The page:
It is with deep sadness that the Department of Surgery, University of British Columbia, announces the death of Dr Gordon Thompson, who, after a short illness, passed away peacefully at Royal Jubilee Hospital on 24 September 2022 at age 97. He was surrounded in his last hours by his loving family: his wife, Sally, of 62 years of marriage; his daughters, Tracey and Meg; and three grandsons, Oliver and Ethan Spratt and Calvin Cotton.
Gordon was born in Humboldt, Saskatchewan. After medical school at McGill University in Montreal, he undertook neurosurgical training at the world-leading Montreal Neurological Institute-Hospital under the influence of Dr Wilder Penfield and Dr William Vernon Cone, his tutor and his mentor, with whom he forged a special bond. In 1960, Gordon joined the neurosurgical staff at UBC and Vancouver General Hospital under the leadership of Dr Frank Turnbull, whom he succeeded as head in 1966. Until his retirement, Gordon served as head for an amazing 24 years (1966–1990). During his tenure he established the first neurosurgical training program at UBC in 1966, where he trained a myriad of successful duly certified neurosurgical trainees and recruited several colleagues to join and enlarge the division’s expertise in functional, spinal, tumor, and neurovascular subspecialties. That legacy continues to this day.
Gordon himself excelled in complex spinal degenerative diseases and in the field of epilepsy surgery; with the help of epileptologist Dr Juhn Wada, he humbly achieved results comparable to the best world centres in the area of temporal lobe epilepsy.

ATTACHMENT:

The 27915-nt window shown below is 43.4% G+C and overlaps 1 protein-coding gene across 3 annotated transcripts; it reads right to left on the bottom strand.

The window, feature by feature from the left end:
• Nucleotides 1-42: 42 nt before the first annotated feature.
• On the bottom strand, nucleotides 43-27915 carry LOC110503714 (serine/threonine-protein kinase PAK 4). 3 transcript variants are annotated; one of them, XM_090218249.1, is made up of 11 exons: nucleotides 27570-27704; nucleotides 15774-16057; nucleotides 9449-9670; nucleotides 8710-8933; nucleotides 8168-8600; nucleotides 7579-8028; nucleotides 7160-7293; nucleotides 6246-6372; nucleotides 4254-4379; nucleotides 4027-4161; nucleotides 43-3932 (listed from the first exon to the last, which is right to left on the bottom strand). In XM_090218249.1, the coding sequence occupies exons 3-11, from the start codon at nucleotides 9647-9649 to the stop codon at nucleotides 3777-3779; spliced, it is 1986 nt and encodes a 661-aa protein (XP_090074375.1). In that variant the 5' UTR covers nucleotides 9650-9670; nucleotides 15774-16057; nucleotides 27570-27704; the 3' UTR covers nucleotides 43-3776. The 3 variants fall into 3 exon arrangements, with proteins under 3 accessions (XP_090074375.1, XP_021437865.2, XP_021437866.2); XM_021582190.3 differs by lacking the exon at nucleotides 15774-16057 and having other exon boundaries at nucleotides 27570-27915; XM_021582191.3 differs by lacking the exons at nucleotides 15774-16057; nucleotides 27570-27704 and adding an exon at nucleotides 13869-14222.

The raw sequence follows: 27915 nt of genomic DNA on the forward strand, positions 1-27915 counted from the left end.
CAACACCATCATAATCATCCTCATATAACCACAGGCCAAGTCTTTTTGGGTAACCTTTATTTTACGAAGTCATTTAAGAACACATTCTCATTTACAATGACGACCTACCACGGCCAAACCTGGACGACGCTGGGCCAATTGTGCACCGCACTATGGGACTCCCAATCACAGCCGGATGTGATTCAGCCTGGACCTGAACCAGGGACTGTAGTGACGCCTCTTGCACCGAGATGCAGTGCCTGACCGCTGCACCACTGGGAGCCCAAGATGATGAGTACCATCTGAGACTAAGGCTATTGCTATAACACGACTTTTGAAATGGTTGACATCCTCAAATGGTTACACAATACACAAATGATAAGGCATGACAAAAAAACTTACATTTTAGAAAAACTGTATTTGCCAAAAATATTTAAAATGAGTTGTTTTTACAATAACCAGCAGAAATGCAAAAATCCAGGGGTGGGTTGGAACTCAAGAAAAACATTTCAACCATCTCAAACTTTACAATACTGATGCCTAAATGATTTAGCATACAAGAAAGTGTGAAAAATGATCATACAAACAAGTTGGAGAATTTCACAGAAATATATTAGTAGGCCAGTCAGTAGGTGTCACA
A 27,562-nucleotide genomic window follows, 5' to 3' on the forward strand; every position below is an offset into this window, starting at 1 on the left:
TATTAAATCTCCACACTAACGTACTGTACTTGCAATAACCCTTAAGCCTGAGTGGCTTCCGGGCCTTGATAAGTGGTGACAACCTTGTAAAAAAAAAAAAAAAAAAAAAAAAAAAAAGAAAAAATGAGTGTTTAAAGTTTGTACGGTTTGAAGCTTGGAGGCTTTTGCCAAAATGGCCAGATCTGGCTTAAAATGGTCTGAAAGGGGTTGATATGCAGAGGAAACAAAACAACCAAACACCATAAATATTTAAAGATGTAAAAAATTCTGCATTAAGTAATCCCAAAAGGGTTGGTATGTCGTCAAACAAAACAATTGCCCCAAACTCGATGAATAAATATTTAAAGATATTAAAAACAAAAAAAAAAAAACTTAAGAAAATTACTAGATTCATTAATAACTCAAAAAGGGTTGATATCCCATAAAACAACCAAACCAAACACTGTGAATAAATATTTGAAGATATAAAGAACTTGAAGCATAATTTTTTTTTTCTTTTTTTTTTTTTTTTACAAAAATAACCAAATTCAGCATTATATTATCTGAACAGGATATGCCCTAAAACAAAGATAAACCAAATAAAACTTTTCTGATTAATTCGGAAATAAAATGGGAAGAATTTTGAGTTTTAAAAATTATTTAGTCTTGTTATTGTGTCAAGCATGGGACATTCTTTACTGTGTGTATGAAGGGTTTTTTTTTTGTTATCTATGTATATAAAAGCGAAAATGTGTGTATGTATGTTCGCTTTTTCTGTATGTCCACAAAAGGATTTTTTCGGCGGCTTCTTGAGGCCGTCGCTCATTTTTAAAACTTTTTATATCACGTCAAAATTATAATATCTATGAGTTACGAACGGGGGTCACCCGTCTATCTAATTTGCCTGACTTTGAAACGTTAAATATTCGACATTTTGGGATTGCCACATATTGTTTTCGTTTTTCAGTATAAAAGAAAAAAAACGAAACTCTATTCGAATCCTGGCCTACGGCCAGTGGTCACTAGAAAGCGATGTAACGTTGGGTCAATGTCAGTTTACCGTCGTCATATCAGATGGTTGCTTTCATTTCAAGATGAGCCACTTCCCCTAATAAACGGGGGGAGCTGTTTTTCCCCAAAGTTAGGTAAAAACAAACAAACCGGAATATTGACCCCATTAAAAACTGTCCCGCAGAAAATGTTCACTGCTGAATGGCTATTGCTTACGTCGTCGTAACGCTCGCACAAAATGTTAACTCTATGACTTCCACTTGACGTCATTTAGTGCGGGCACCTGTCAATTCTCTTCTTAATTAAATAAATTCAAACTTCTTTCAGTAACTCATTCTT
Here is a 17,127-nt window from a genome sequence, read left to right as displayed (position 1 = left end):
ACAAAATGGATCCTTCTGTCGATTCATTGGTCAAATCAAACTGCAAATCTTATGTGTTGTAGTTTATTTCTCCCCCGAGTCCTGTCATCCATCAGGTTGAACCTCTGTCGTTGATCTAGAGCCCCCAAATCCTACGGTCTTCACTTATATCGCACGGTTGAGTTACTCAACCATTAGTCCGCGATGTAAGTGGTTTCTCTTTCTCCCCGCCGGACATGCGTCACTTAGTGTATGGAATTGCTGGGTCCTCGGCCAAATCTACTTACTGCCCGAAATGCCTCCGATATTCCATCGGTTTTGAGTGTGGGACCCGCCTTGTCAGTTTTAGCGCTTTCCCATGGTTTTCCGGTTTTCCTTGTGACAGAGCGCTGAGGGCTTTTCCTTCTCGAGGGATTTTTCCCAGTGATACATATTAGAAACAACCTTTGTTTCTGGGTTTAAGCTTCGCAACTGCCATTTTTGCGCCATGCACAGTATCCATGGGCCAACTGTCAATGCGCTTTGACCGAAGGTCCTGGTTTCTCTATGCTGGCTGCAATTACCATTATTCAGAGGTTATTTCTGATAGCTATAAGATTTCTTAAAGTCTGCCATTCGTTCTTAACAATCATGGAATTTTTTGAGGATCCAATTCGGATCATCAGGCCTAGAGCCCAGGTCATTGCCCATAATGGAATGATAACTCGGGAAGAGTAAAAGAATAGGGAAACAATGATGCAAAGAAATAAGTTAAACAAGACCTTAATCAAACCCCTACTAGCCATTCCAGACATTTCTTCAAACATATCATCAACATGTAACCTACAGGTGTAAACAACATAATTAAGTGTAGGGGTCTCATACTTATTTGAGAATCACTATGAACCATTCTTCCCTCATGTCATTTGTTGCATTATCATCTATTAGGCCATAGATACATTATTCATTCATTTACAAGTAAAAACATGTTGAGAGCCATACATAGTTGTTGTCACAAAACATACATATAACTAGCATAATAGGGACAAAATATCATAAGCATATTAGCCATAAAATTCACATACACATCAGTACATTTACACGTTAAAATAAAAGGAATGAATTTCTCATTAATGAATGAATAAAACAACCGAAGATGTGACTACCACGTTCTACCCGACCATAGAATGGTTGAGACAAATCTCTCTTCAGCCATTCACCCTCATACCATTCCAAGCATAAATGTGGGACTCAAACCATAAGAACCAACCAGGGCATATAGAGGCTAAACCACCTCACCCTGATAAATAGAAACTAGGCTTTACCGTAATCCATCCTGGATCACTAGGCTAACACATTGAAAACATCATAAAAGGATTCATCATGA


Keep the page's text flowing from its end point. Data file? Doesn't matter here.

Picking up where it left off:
Outside of the operating theatre, he served his specialty in the important roles of chief of the Royal College Neurosurgical Exam Committee for 10 years, head of the Canadian Neurosurgical Society for 2 years, and president of the Western Neurosurgical and North Pacific Neurosurgical Societies.
He was a generous and caring leader who treated his colleagues, residents, and nursing and neurorehabilitation staff with respect and support, sometimes even financial. He also loved entertaining them at joyful parties at his home.
His greatest joy, however, was his loving family: his wife, Sally; their three daughters, Tracey Thompson-Franson, Wendy Thompson (predeceased), and Meg Thompson; their husbands; and his three grandsons. On retirement, Gordon moved from Vancouver to Parksville for 18 years for the quiet community-involved life but moved to Victoria 4 years ago to be close to his immediate family.
Our dear colleague, friend, and mentor lived a long, full, productive life. A man of faith, may he rest peacefully. His legacy to us will endure, and he will be missed by all who knew him.
—Felix Durity, MD
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